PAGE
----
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Introduction Bonnie Parker Thelma Dickinson & Louise Sawyer
Alabama Worley Conclusion Femme Finale

thelma&louise!       With the film Thelma and Louise (written by Cali Khouri and directed by Ridley Scott) there seems to be an obvious if not automatic progression of the female role, implied by the title alone, one that noticeably lacks a male lead. A film promising to focus on its titled characters, Thelma and Louise does just that. Instead of focusing on one particular part of Louise with an extreme close-up, Scott introduces her to the audience with a complete shot, allowing the a full image of her serving customers in a busy diner. The first of two diner scenes, this one has a bit of a twist. Instead of Louise and Thelma engaging in a conversation over some yellowing Formica while sipping Coke, their conversation takes place via Ma Bell on their respective kitchen phones. Regardless, the scene still works to set up the ensuing plot in quite the same way the diner scene in Bonnie & Clyde did. Through this exchange, the audience comes to meet Thelma. Scott introduces her in a similar fashion, presenting Thelma in a full shot interacting in a natural environment. While he uses similar techniques to present them, the shot to shot sequence that follows works well in providing extreme contrasts between the two characters. Where Louise is serving customers, Thelma is removing plates from her kitchen table. Ridley’s direction works to establish Louise and Thelma’s relationships to their surroundings as well as to each other with these preliminary shots. Thelma is the yin to Louise’s yang.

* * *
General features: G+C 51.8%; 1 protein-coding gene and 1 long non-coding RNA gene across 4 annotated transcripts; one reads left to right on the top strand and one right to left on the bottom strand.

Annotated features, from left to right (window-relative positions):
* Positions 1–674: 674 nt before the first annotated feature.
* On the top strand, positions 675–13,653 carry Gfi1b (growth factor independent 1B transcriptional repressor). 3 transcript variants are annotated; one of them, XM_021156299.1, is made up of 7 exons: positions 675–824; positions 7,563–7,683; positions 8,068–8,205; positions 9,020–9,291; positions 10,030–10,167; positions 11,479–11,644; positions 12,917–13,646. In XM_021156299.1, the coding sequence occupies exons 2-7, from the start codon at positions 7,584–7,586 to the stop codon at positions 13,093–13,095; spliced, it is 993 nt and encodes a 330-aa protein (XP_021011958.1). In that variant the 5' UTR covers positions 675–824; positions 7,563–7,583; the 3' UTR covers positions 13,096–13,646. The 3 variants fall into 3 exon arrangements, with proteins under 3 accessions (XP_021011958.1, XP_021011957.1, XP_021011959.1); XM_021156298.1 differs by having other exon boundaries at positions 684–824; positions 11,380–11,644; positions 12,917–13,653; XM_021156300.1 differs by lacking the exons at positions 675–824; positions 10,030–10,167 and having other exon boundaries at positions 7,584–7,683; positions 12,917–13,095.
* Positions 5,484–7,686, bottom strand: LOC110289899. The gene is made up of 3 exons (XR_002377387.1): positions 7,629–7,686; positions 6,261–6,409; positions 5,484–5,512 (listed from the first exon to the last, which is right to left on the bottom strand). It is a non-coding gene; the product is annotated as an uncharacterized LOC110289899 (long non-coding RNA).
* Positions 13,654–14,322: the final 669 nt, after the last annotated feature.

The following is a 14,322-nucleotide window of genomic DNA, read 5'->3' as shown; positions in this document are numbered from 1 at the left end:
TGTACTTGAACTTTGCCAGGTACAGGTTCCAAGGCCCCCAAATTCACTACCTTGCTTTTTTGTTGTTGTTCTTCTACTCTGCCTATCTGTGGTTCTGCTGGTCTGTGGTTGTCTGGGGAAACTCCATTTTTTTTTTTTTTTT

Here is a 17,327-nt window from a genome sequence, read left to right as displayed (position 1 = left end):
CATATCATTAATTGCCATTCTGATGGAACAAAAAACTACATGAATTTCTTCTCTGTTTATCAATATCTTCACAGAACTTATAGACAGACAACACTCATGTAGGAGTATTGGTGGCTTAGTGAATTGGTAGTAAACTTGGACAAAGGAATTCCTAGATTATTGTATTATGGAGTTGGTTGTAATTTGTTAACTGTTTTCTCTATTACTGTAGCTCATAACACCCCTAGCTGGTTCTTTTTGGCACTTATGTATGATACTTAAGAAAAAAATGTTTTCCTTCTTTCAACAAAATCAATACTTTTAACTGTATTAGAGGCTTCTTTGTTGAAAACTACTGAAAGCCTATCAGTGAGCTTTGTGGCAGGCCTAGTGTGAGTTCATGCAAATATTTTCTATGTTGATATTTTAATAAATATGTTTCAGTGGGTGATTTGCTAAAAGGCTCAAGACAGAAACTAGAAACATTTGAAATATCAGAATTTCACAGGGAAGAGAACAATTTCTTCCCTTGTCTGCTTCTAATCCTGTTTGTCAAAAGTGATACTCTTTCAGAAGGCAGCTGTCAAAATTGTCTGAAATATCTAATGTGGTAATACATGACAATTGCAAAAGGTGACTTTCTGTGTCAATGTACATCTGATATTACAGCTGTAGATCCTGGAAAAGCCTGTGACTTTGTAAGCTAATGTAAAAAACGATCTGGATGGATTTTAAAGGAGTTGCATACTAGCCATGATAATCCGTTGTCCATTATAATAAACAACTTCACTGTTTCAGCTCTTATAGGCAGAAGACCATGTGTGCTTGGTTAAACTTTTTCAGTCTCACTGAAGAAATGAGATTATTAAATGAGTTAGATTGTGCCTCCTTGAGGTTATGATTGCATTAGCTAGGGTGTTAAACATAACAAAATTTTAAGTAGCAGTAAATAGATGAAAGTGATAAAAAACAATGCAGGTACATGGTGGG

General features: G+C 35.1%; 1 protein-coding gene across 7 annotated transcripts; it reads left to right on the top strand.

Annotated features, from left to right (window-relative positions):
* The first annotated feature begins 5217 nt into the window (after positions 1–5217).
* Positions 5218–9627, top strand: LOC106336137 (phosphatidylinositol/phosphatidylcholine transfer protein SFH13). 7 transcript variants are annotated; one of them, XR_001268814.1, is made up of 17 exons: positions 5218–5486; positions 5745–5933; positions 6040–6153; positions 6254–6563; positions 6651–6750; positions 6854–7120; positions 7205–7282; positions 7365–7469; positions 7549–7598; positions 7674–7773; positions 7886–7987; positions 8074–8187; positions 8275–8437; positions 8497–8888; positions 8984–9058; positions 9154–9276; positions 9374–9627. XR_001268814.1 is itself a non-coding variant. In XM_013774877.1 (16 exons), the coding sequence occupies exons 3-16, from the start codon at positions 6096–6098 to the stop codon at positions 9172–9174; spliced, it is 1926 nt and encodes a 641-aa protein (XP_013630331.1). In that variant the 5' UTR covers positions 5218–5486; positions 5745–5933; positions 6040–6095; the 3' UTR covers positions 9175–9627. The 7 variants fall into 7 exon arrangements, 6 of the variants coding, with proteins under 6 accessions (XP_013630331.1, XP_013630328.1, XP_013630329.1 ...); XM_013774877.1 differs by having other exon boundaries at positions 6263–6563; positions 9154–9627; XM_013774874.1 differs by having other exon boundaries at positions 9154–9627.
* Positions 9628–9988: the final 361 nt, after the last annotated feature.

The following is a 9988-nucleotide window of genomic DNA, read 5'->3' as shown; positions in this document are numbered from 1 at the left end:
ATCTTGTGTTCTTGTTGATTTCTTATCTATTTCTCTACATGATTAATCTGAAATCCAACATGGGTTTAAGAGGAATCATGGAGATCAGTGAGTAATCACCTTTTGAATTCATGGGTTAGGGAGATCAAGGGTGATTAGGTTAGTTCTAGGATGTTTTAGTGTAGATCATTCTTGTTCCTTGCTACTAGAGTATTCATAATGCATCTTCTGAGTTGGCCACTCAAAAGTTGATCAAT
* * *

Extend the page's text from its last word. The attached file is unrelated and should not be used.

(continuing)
The audience is quickly given an idea of Louise’s role when she asserts to two of her young customers "Aren’t you girls too young to be smokin’. You know, it ruins your sex drive." With this line, Louise is afforded two facets of her persona that were not really offered to Bonnie, both mother and sexual being. In sharp contrast to this depiction of Louise, Thelma is shown somewhat childlike in her initial scene with Darryl (her husband) and in the conversation she has with Louise regarding their weekend plans "What’s the matter, Thelma? Is he your husband or your father? Don’t be a child!" This exasperated question and directive lend the idea that Louise can provide both direction and autonomy for the two of them. Taking this cue, Thelma agrees to join Louise on the weekend road trip.

      Scott films their preparation for the trip using the same shot to shot techniques, contrasting Louise and Thelma again. Through these scenes, Penn communicates to the audience that Louise, with a deft slide of pristinely white Keds into an equally sterile zip-lock baggie placed on top of a pile of perfectly folded clothes, lives a life of retentive order. Thelma seems to exist in sheer chaos comparatively. Penn illustrates this by showing her dumping the entire contents of her underwear drawer into a dusty valise.